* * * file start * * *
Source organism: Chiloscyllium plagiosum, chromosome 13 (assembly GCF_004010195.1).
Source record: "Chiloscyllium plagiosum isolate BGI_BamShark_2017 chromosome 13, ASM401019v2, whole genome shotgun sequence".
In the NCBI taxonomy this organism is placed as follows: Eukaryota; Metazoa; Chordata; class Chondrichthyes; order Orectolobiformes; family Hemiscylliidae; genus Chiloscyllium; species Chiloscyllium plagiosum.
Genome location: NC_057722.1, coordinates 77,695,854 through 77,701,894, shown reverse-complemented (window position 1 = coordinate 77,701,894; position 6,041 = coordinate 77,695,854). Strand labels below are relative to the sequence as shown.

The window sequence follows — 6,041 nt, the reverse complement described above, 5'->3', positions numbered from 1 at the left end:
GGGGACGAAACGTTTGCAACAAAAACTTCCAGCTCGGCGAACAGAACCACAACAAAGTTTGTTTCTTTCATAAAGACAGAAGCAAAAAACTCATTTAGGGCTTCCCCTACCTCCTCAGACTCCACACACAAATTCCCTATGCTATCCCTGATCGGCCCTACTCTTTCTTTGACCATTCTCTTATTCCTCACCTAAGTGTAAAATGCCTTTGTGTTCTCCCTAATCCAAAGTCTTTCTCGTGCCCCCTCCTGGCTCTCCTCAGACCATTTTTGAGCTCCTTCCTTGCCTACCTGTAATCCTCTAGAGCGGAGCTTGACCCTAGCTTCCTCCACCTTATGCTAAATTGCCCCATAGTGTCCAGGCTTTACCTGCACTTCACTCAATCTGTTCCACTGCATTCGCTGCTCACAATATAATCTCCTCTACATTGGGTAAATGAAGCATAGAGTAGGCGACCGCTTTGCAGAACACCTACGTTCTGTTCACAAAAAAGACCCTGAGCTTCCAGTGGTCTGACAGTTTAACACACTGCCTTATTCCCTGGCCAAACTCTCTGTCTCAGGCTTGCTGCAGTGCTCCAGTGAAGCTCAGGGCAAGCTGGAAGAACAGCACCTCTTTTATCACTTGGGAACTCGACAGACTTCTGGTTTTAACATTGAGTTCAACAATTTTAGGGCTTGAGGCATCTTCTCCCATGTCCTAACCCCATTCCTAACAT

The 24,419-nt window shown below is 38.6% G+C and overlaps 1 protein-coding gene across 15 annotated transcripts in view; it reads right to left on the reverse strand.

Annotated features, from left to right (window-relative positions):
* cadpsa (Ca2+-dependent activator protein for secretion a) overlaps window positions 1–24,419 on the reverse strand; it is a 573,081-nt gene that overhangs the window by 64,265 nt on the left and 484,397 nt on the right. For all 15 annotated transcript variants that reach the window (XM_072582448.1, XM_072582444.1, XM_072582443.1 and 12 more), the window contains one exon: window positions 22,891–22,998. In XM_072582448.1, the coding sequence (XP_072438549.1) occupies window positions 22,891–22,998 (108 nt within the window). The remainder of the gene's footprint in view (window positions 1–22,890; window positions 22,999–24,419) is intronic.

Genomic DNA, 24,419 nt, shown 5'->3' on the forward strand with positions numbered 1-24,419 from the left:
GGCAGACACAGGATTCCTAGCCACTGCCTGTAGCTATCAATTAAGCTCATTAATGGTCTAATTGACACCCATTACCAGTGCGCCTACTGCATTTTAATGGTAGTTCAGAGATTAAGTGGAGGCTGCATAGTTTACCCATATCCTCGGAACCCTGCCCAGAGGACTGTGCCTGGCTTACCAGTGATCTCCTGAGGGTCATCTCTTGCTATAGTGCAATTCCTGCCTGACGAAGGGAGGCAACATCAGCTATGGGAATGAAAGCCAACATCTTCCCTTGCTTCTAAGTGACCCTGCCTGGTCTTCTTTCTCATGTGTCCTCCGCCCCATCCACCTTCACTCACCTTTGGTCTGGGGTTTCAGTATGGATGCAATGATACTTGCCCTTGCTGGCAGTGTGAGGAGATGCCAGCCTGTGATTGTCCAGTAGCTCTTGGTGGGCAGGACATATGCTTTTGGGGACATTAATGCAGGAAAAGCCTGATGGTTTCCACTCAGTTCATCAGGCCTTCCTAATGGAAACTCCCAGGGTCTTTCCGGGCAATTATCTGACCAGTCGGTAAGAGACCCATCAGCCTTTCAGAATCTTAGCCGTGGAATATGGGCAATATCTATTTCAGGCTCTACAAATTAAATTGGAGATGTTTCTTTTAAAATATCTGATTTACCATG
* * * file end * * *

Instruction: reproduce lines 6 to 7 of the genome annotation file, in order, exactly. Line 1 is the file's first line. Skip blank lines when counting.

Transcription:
GGGGACGAAACGTTTGCAACAAAAACTTCCAGCTCGGCGAACAGAACCACAACAAAGTTTGTTTCTTTCATAAAGACAGAAGCAAAAAACTCATTTAGGGCTTCCCCTACCTCCTCAGACTCCACACACAAATTCCCTATGCTATCCCTGATCGGCCCTACTCTTTCTTTGACCATTCTCTTATTCCTCACCTAAGTGTAAAATGCCTTTGTGTTCTCCCTAATCCAAAGTCTTTCTCGTGCCCCCTCCTGGCTCTCCTCAGACCATTTTTGAGCTCCTTCCTTGCCTACCTGTAATCCTCTAGAGCGGAGCTTGACCCTAGCTTCCTCCACCTTATGCTAAATTGCCCCATAGTGTCCAGGCTTTACCTGCACTTCACTCAATCTGTTCCACTGCATTCGCTGCTCACAATATAATCTCCTCTACATTGGGTAAATGAAGCATAGAGTAGGCGACCGCTTTGCAGAACACCTACGTTCTGTTCACAAAAAAGACCCTGAGCTTCCAGTGGTCTGACAGTTTAACACACTGCCTTATTCCCTGGCCAAACTCTCTGTCTCAGGCTTGCTGCAGTGCTCCAGTGAAGCTCAGGGCAAGCTGGAAGAACAGCACCTCTTTTATCACTTGGGAACTCGACAGACTTCTGGTTTTAACATTGAGTTCAACAATTTTAGGGCTTGAGGCATCTTCTCCCATGTCCTAACCCCATTCCTAACAT

The 24,419-nt window shown below is 38.6% G+C and overlaps 1 protein-coding gene across 15 annotated transcripts in view; it reads right to left on the reverse strand.